SWSG made the conscious decision to propose an international co-production model that differed from the approach of working under “a well-known big name”. However, Our Theatre consciously chose to collaborate with an influential figure to open up a two-way exchange. In 2016, Our Theatre co-produced Paint it Black! with Ryûzanji Sho, who is dubbed Japan’s “King of Experimental Theater”. Although the production was quite large in scale, with over 20 performers and also live musicians, Our Theatre willingly accepted the challenge. The two sides felt an instant connection over their shared aesthetics; however, “our production capabilities were drastically different,” says Our Theatre director, Wang Jhao-Cian. This included the performers’ professional abilities; the assistant director Yamasaki Rieko’s ways of handling the production and rehearsal schedule; or how to compose the sequence of steps and moves, the music, and basically, the operations involved with each department. Our Theatre then proposed to work under a parallel group model, with designers from Taiwan arranged to work as assistants under the various departments in the Japanese company, where they were able to learn and gain insights on things that are hard to come by in Taiwan and also their production methods that integrated music and dance. “We took up three rehearsal rooms at the Chiayi Performing Arts Center each day, where singing lessons, rehearsals, and other practices took place. It was quite a fulfilling experience, and it was something that’s rare to come by once people start to work in the real world,” explains Wang. In the first year of the collaboration, Our Theatre saw this approach of “working under a well-known big name” as an opportunity to comprehensively train and empower its group members. Pain it Black! was Our Theatre’s first work of tragedy, and it propelled their long-term advocacy for classic Taiwanese performances to the next phase.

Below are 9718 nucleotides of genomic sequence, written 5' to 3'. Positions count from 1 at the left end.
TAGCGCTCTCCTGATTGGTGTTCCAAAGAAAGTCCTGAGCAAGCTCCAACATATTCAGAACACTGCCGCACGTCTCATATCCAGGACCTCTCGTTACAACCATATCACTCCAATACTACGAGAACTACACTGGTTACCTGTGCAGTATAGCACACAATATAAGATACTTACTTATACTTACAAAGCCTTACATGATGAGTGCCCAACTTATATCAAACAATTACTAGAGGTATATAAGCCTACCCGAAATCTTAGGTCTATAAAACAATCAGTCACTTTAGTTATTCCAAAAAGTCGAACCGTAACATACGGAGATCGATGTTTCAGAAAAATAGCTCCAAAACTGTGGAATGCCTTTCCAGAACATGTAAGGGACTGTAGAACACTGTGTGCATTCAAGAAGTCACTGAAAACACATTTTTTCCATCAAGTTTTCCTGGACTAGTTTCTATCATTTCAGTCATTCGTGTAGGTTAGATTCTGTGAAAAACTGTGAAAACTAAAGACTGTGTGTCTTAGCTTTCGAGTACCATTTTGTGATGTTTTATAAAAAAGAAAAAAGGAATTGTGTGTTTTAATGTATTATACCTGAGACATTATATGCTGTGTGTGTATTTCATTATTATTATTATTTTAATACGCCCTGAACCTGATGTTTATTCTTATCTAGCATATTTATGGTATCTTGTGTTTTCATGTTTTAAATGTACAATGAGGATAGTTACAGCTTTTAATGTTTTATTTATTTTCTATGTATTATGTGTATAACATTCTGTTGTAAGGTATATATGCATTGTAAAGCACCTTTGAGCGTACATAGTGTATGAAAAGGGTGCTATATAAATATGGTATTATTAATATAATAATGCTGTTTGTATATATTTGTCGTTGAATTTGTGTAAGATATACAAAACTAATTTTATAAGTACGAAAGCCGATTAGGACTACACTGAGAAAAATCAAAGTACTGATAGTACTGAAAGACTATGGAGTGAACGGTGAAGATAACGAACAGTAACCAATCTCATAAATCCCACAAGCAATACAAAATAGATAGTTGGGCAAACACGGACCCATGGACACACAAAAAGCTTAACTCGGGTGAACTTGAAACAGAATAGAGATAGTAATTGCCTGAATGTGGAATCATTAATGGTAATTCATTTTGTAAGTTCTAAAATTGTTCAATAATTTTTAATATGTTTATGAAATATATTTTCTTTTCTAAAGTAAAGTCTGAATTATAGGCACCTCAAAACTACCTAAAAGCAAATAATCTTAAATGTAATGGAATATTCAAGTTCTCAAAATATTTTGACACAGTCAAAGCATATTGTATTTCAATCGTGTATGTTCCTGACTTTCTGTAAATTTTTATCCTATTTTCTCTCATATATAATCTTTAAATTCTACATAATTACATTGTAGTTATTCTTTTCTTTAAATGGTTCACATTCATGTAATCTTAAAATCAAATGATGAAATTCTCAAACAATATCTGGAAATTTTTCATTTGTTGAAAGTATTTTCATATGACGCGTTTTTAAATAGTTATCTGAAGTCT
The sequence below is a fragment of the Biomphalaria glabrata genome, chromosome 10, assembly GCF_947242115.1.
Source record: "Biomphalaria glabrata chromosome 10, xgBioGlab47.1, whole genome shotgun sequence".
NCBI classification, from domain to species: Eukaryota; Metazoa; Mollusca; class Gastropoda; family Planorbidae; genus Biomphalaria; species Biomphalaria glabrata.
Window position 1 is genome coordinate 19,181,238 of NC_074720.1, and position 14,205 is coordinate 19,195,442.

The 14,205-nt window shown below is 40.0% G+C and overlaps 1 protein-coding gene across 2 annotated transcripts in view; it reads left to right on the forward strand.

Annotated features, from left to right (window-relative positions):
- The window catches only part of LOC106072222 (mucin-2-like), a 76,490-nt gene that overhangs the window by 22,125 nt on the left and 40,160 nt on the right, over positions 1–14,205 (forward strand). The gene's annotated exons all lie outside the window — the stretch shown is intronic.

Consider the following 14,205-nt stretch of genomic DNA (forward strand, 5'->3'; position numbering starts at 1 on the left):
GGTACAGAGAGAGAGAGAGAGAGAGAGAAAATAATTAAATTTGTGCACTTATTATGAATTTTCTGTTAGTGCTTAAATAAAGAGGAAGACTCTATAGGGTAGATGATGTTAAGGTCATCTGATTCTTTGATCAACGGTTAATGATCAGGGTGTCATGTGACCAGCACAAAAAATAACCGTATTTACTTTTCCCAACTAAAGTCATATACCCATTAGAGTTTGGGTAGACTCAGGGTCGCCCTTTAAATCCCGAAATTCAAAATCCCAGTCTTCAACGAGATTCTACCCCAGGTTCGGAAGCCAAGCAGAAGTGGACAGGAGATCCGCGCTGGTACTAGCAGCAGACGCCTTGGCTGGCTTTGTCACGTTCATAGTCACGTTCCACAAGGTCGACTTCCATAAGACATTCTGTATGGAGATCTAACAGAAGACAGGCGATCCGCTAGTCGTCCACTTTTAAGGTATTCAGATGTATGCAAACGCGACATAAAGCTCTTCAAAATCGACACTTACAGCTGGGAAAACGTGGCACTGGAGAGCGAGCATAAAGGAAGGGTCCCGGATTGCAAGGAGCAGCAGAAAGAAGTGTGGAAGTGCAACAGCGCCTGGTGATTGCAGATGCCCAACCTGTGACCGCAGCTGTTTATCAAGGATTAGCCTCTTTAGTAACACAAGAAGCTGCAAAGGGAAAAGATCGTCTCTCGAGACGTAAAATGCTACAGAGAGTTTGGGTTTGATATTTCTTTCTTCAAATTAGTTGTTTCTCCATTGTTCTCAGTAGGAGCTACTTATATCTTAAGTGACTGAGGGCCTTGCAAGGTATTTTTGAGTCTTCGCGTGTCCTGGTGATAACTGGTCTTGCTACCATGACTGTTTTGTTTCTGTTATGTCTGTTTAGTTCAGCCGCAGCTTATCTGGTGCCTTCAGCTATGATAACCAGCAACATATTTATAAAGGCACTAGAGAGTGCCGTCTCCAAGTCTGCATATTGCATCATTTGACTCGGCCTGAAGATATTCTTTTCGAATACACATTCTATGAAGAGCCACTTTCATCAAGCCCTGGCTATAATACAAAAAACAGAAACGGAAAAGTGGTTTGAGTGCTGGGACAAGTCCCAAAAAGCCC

Paint it Black! was co-produced in 2016 by Our Theatre and Japanese director Ryûzanji Sho.